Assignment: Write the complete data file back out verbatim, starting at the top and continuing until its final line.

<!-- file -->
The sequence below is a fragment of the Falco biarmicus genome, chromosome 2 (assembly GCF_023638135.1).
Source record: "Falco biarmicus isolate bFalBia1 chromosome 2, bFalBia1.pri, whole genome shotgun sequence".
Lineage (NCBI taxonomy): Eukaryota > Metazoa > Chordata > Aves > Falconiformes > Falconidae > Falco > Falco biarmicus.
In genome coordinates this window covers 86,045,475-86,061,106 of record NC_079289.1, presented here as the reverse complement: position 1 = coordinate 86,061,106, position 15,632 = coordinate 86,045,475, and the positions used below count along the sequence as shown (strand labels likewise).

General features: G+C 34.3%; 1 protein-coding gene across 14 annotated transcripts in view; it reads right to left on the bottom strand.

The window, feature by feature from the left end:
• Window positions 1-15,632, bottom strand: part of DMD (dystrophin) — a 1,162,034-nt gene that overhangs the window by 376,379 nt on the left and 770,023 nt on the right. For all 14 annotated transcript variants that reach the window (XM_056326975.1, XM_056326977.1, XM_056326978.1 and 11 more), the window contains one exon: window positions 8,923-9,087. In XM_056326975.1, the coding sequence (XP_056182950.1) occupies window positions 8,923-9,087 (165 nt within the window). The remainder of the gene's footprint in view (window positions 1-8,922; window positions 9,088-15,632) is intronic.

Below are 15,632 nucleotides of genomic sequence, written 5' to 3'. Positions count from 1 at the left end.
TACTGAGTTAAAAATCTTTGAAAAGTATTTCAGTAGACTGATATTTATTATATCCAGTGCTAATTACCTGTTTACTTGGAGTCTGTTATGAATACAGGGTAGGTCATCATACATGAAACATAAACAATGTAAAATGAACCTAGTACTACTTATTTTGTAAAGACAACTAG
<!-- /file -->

The sequence below is a fragment of the Falco biarmicus genome, chromosome 2 (assembly GCF_023638135.1).
Source record: "Falco biarmicus isolate bFalBia1 chromosome 2, bFalBia1.pri, whole genome shotgun sequence".
Lineage (NCBI taxonomy): Eukaryota > Metazoa > Chordata > Aves > Falconiformes > Falconidae > Falco > Falco biarmicus.
In genome coordinates this window covers 86,045,475-86,061,106 of record NC_079289.1, presented here as the reverse complement: position 1 = coordinate 86,061,106, position 15,632 = coordinate 86,045,475, and the positions used below count along the sequence as shown (strand labels likewise).

General features: G+C 34.3%; 1 protein-coding gene across 14 annotated transcripts in view; it reads right to left on the bottom strand.

The window, feature by feature from the left end:
• Window positions 1-15,632, bottom strand: part of DMD (dystrophin) — a 1,162,034-nt gene that overhangs the window by 376,379 nt on the left and 770,023 nt on the right. For all 14 annotated transcript variants that reach the window (XM_056326975.1, XM_056326977.1, XM_056326978.1 and 11 more), the window contains one exon: window positions 8,923-9,087. In XM_056326975.1, the coding sequence (XP_056182950.1) occupies window positions 8,923-9,087 (165 nt within the window). The remainder of the gene's footprint in view (window positions 1-8,922; window positions 9,088-15,632) is intronic.

Below are 15,632 nucleotides of genomic sequence, written 5' to 3'. Positions count from 1 at the left end.
TACTGAGTTAAAAATCTTTGAAAAGTATTTCAGTAGACTGATATTTATTATATCCAGTGCTAATTACCTGTTTACTTGGAGTCTGTTATGAATACAGGGTAGGTCATCATACATGAAACATAAACAATGTAAAATGAACCTAGTACTACTTATTTTGTAAAGACAACTAG